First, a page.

Chapter 1 : it began with me and ended with you
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I don't own Fred or George (or anything else from Harry Potter), and I think it goes without saying that I do not own the Shakespeare characters that are referenced at one point in this fic.
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I cannot measure moonbeams by myself. I cannot fathom its dimensions, I cannot hold it in my arms it slips away like pebbles falling through blades of grass.
The grass was wet that night that we measured the moonbeam – we thought that Mother would like to wear the moonlight but we couldn’t be sure of the size – its height and breadth, its depth and width, its longitude and latitude. Where it began and where it ended.
You stood in the moonlight, spread your arms wide like the wings of a hawk that cried in the lonely sky above us, you shouted, “Is this how big a moonbeam is?” I cried nay, have another go! – and you spun round exactly three times counterclockwise and stood on one foot and declared, “Then this is how big a moonbeam is!” I laughed and told you you were a fool, so you stood on your head and laughed back at me, “You are the fool, because this is how big a moonbeam is!”
I sprung up off the grass and joined you in the moonlight, side by side, fingertip to fingertip, our arms reaching to the east and the west, and I looked at you looking at me, and we exalted, “This is how big a moonbeam is!” It was exactly the reach of both of us – no more, no less, it began with me and ended with you…or the other way ‘round, perhaps it didn’t matter.
You posited to me, “What is a moonbeam made of?” and I said, surely, a moonbeam is made of a moon and a beam and it must then be made of cheese like the moon and steel or wood like a beam, and if so then I expected to be able to grab it with my hands, hold tight with my arms, but the moonbeam eluded me like an owl.
You were always the intelligent one, and you lightened me while standing in the enlightenment of the moon, you said, “A moonbeam is made of nothing and also everything.” And you were right.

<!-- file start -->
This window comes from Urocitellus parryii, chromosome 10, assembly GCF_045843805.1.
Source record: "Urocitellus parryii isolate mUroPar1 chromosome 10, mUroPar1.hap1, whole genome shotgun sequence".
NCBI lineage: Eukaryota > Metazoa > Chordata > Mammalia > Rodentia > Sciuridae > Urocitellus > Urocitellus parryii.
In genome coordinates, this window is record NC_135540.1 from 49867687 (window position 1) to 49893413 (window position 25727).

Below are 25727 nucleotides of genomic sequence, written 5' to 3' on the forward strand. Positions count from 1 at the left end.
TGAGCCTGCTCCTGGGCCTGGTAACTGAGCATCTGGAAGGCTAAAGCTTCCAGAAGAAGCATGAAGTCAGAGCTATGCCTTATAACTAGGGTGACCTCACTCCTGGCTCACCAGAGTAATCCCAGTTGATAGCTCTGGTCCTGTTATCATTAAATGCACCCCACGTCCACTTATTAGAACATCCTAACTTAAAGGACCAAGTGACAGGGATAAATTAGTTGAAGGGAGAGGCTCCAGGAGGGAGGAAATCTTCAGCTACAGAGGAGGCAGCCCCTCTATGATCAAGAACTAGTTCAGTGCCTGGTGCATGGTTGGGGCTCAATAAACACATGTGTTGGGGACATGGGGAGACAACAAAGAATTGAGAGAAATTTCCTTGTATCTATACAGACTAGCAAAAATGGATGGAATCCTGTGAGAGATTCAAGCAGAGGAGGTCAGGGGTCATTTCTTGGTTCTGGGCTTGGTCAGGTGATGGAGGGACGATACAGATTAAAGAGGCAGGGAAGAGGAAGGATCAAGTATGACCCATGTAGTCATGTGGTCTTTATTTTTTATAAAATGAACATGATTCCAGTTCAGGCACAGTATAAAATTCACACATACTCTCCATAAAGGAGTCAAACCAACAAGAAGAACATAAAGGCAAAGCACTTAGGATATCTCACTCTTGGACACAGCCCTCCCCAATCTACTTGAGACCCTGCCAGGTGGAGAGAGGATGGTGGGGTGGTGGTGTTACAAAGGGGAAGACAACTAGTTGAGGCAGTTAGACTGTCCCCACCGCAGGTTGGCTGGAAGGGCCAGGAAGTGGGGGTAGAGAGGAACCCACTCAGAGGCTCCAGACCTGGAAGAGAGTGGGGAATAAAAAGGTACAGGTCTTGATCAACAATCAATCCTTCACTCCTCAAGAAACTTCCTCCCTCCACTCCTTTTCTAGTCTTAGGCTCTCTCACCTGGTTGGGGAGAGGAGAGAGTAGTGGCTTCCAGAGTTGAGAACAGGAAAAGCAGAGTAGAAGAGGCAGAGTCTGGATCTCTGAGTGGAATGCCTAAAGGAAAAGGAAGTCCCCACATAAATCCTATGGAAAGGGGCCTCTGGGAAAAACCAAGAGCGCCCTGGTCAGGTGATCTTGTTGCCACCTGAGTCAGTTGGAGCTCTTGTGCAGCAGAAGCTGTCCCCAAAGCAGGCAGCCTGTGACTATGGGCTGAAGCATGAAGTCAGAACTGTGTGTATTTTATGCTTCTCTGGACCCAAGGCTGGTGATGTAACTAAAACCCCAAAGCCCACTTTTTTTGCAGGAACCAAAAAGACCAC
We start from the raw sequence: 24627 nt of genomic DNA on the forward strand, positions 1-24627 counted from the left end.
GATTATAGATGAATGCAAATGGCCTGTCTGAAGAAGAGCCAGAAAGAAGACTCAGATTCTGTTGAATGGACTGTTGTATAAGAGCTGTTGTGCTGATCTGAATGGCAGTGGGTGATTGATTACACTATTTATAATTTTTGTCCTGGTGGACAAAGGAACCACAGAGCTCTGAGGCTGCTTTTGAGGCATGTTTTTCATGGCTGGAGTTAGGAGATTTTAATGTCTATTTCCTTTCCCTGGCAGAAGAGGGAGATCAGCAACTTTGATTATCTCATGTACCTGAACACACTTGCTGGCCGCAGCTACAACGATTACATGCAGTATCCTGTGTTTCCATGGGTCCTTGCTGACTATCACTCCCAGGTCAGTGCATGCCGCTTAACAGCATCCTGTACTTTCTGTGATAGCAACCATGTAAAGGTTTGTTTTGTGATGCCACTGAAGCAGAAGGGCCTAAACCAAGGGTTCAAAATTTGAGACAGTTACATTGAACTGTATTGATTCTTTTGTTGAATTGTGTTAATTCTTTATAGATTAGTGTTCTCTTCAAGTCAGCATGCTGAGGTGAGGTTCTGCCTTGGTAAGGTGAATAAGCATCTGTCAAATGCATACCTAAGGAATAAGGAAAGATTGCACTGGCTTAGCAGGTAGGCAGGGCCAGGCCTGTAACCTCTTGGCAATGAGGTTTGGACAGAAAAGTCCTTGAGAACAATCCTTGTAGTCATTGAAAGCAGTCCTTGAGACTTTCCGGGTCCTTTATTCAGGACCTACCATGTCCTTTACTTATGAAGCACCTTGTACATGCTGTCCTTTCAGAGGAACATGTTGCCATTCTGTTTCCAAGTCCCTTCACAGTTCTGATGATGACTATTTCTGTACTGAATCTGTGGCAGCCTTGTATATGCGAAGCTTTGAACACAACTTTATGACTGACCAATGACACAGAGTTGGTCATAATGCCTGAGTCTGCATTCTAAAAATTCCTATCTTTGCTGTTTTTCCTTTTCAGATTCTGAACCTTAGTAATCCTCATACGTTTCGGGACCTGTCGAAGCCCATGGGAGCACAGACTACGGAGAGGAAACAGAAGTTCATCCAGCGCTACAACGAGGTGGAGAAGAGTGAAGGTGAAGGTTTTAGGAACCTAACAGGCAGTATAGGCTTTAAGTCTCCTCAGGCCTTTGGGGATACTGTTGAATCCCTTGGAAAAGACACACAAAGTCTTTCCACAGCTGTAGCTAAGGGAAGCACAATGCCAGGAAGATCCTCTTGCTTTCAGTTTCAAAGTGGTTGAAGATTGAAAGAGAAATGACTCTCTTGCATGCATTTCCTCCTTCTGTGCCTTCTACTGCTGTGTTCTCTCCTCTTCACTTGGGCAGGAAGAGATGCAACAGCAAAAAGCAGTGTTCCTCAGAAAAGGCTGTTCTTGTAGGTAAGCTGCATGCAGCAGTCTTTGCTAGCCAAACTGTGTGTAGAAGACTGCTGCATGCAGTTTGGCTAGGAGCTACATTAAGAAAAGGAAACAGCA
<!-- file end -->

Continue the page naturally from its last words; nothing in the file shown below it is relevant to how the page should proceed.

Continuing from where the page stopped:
But what is the purpose of the moon, I asked. “The moon is meant to light the world when the sun has gone away,” you said. The moon had quite an expectation heaped upon it, and so it cried its silver tears – you said they were gold, you silly fool, just because you could flip a Galleon a hundred times and have it land heads up every time but one.
We returned to the garden every night for a month, trying to capture the light using buckets and jars, trying to stuff it in our pockets, trying to wrestle it to the ground only to come up with our hands stained with grass and dew. We shouted at the man in the moon, and he shouted back, and every time I shouted, his voice sounded like you, and when you shouted his voice sounded like you.
For we were Guildencrantz and Rosenstern, or maybe the other way ‘round, it really didn’t matter because it all depended on which jumpers we wore that day – once Mum mixed up the wash and I wore Hamlet’s jumper, oh he was angry! We had bacon for breakfast that morning.
Do you know, I’ve stopped wearing the jumpers – they’re rather pointless now, though sometimes I forget who I am and I haven’t anything to tell me. It’s written in my hands, in the ridges of my fingertips, the creases of my palms, but I always thought palm-reading was rubbish anyway. The moon doesn’t talk to me anymore.
Dad asked me once, “Do you know what the purpose of the moon is?” I said that the moon is meant to light the world when the son has gone away. And I wept that night because I was not the man in the moon and my tears were not silver nor gold they merely stained my pillow until I was drowning in feathers.
I hated the moon, not now, not then, not ever but I had begun to hate it – and oh!, Fred, I forgot why we even tried to capture the light in the first place! One night a piece of moon fell on me, and I brushed it onto the ground and squashed it like a bug. I had no use for it anyway – because, really, you stupid git, who ever heard of marketing moonlight?
The moon doesn’t talk to me anymore, though I cry and scream and beg.
Once I stood on your shoulders and I was certain the moon would be ours. I couldn’t reach, so I swung at it with my Beater’s bat but I missed and hit a star instead. It fell to the earth, and the ground shook with laughter and the countryside was aglow with cool embers, the hope of humanity. And that’s how fireworks were invented.
What am I to do, with no one to lift me? The moon has turned its back on me. It shrouds itself with clouds, it mocks me, you fool, you fool.
I tried so hard, I tried, I tried, please, my brother, please forgive me.
I cannot measure the moonbeam by myself. I went to the garden one night, when the moon was shining bright in the sky, that smug bastard – I measured twenty paces to the north and five to the east and had to start all over again because I couldn’t tell where the moon ended and where it began. I dashed from one end of the garden to the other, but the edges of the moonlight evaded me like bouncing pixies. They thought I was mad, can you believe it?
I stood on my head, I fell to my knees, I lay in the cool, wet grass, and it felt like the ocean, and I found myself drowning in the moonlight. I could not chart its boundaries – it swallowed me up, it encompassed me, it spilled out of my feeble arms and ran in rivers through the grass and all the way to the sea.
I’m sorry. The moonbeam is too big for me alone. The moon cares not that I finally remembered my purpose.
It lights the world when the sun is gone, but only when it wants to.
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